It simply doesn't compute!

I might also add that there is nothing especially left-wing about the belief that lumbering today's poor with the problems of tomorrow's rich is regressive. The moral case for renewables in the present state of knowledge is (to continue the religious analogy) sinful. (IMHO, of course!)

Sep 28, 2015 at 1:28 PM | Registered CommenterMike Jackson

Certainly we need to explore renewables. Tidal power may be great. We may come to thank our lucky stars for wind power. If we had to, we'd learn to cope with intermittent power. 'But.' That's the key word. Katharine Hayhoe and others are right when they dream of a people's movement over AGW but what they're deluded about is the existence of such a movement. It would need people to be very sure that their lives and dreams had to change. AGW proponents are kidding themselves about the strength of their evidence. No country is going to commit economic suicide. How much of our monthly bills do we set towards equipment we might need in the future but we don't need now? I'd rather invest in new alternatives than prematurely invest in stuff we know is poor.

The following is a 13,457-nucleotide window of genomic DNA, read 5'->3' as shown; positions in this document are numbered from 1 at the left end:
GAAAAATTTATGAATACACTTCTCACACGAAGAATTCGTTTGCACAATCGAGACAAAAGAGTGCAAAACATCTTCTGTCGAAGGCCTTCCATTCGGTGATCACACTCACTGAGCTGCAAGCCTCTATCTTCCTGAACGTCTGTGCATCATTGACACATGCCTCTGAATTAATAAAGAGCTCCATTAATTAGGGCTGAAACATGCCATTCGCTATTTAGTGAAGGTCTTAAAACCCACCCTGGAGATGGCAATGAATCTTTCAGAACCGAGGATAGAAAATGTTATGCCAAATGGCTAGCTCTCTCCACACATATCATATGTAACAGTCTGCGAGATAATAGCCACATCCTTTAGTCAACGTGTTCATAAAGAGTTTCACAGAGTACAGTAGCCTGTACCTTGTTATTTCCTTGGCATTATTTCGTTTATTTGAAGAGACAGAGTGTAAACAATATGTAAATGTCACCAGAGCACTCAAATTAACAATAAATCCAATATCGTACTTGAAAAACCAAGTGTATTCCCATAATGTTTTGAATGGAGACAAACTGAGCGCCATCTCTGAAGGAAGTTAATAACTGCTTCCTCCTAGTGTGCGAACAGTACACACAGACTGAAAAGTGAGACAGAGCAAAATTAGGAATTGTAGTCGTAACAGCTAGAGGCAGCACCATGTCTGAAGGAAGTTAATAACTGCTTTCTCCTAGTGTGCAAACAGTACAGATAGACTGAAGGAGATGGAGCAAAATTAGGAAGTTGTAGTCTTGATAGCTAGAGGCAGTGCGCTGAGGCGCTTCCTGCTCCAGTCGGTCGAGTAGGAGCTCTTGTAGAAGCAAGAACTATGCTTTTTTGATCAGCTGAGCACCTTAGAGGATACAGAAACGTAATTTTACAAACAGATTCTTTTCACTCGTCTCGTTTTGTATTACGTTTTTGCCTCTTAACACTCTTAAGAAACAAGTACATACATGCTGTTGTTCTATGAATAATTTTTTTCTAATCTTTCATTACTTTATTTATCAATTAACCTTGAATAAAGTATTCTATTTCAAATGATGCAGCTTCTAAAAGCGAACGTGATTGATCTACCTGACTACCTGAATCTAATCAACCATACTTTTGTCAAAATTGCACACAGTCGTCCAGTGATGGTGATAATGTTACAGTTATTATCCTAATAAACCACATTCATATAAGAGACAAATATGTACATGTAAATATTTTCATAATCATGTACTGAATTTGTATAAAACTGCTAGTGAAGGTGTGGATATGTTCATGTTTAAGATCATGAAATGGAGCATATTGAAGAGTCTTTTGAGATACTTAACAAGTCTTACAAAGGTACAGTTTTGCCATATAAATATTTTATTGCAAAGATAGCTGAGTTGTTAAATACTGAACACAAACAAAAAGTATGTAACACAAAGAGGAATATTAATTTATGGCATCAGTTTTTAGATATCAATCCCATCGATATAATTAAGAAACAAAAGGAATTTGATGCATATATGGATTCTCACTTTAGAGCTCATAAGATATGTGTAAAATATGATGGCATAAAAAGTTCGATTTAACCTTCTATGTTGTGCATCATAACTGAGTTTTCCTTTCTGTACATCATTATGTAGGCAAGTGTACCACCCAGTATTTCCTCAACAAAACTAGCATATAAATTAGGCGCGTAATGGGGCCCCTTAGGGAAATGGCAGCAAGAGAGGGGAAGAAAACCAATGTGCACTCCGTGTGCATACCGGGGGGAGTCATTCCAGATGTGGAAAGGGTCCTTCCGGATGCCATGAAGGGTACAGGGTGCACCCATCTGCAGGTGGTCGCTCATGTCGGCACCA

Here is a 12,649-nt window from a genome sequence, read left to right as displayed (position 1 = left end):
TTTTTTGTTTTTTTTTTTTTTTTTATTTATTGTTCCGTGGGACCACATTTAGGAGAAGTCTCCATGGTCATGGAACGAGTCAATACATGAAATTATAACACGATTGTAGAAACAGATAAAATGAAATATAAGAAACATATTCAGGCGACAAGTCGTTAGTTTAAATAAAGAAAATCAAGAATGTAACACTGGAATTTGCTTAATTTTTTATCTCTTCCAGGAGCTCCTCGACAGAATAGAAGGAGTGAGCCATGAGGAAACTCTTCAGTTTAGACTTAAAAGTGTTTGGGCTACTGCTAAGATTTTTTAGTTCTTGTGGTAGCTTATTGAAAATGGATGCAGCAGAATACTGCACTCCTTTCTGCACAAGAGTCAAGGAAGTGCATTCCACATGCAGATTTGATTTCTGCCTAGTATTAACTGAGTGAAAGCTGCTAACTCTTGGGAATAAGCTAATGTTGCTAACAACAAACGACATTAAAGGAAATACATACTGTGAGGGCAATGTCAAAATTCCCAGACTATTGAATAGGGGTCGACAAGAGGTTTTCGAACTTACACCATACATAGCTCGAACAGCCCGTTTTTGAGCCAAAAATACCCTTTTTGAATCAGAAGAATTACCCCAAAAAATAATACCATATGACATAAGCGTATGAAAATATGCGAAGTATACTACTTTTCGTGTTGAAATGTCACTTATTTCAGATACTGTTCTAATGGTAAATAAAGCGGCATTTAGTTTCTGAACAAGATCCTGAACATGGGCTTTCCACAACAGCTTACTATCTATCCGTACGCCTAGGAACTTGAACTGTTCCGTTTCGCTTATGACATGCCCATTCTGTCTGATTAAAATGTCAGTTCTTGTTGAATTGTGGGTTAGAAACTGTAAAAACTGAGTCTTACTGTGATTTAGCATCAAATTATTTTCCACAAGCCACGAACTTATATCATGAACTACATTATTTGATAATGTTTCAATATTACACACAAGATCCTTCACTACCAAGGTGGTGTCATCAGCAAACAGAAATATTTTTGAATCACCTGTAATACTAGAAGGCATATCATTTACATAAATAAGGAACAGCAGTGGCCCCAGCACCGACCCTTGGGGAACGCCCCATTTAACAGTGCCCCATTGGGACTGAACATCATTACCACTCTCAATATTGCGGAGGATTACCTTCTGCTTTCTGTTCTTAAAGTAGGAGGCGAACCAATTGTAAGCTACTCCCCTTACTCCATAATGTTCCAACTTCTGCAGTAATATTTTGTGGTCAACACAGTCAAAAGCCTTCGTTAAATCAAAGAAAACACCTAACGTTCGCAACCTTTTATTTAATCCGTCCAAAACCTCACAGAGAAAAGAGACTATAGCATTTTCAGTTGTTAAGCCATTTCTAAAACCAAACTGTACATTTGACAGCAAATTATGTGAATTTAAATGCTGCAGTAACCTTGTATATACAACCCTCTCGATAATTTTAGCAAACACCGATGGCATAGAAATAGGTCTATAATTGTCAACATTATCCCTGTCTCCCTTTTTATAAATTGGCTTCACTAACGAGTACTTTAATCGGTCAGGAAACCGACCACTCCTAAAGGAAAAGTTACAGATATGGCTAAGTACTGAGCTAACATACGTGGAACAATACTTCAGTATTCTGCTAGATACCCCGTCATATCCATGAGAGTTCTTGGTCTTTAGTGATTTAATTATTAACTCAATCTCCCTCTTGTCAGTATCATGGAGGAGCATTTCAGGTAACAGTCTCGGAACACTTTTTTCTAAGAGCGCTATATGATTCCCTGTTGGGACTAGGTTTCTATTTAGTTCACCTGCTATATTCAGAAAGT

Sep 28, 2015 at 2:38 PM | Unregistered CommenterTinyCO2

Tiny CO2

No country is going to commit economic suicide.
You may be right but the UK and a few other European countries appear to be headed in that direction.
And if the proponents of Agenda2030 have their way we may not have any choice.

Sep 28, 2015 at 4:23 PM | Registered CommenterMike Jackson

The talk went well - good feedback. Thanks for all your kind support.

Oct 2, 2015 at 8:53 PM | Unregistered CommenterIantanyrallt

Oct 2, 2015 at 8:53 PM | Unregistered Commenter Iantanyrallt

Hello and I am really glad your talk went well ^.^
I have not got involved because when I got to this thread you already had more than 20 mins worth of help. :)

Oct 2, 2015 at 10:30 PM | Registered CommenterDung

Glad to hear it iantanyrallt. I'm glad there are people like you taking the trouble to do such things.

Oct 3, 2015 at 12:33 PM | Unregistered Commentermichael hart

M Courtney on Sep 28, 2015 at 12:23 PM
"Nothing was as bad as predicted. ... Millennium Bug ..."

Only because sufficient work was done beforehand.

I know: I was there! :)

And, in the past, it has often been that bad, but there was no one around to tell the tale. In most wars, the loosing side must have thought it was even worse than they thought - and they were the survivors!

It is even truer today.

Oct 3, 2015 at 12:39 PM | Registered CommenterRobert Christopher

Delighted it went well, ian. Glad to have been of help.